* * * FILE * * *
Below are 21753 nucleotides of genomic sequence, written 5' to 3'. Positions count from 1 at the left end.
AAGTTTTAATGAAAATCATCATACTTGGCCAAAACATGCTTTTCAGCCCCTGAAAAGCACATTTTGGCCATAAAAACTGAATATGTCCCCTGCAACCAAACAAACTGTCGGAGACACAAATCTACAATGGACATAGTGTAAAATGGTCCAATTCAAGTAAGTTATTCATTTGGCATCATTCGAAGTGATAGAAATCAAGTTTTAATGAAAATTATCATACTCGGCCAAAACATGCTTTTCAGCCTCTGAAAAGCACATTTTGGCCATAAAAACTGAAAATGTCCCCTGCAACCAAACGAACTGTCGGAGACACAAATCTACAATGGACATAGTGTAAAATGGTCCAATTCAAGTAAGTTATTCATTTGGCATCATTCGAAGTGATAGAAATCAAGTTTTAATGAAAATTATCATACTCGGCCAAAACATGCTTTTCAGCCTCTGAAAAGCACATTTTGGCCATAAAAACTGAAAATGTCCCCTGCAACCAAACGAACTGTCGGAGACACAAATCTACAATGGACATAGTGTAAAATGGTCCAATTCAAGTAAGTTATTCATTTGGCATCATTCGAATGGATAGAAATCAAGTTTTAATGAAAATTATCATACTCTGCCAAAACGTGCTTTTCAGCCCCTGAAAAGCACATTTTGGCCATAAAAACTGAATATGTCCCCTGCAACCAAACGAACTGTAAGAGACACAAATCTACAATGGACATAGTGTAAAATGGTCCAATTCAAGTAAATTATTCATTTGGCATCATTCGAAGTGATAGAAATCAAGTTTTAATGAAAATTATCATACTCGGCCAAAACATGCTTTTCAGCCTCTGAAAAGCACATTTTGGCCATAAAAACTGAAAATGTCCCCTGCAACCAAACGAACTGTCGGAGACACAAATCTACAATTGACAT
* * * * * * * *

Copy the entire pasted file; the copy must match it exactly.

Below are 21753 nucleotides of genomic sequence, written 5' to 3'. Positions count from 1 at the left end.
AAGTTTTAATGAAAATCATCATACTTGGCCAAAACATGCTTTTCAGCCCCTGAAAAGCACATTTTGGCCATAAAAACTGAATATGTCCCCTGCAACCAAACAAACTGTCGGAGACACAAATCTACAATGGACATAGTGTAAAATGGTCCAATTCAAGTAAGTTATTCATTTGGCATCATTCGAAGTGATAGAAATCAAGTTTTAATGAAAATTATCATACTCGGCCAAAACATGCTTTTCAGCCTCTGAAAAGCACATTTTGGCCATAAAAACTGAAAATGTCCCCTGCAACCAAACGAACTGTCGGAGACACAAATCTACAATGGACATAGTGTAAAATGGTCCAATTCAAGTAAGTTATTCATTTGGCATCATTCGAAGTGATAGAAATCAAGTTTTAATGAAAATTATCATACTCGGCCAAAACATGCTTTTCAGCCTCTGAAAAGCACATTTTGGCCATAAAAACTGAAAATGTCCCCTGCAACCAAACGAACTGTCGGAGACACAAATCTACAATGGACATAGTGTAAAATGGTCCAATTCAAGTAAGTTATTCATTTGGCATCATTCGAATGGATAGAAATCAAGTTTTAATGAAAATTATCATACTCTGCCAAAACGTGCTTTTCAGCCCCTGAAAAGCACATTTTGGCCATAAAAACTGAATATGTCCCCTGCAACCAAACGAACTGTAAGAGACACAAATCTACAATGGACATAGTGTAAAATGGTCCAATTCAAGTAAATTATTCATTTGGCATCATTCGAAGTGATAGAAATCAAGTTTTAATGAAAATTATCATACTCGGCCAAAACATGCTTTTCAGCCTCTGAAAAGCACATTTTGGCCATAAAAACTGAAAATGTCCCCTGCAACCAAACGAACTGTCGGAGACACAAATCTACAATTGACAT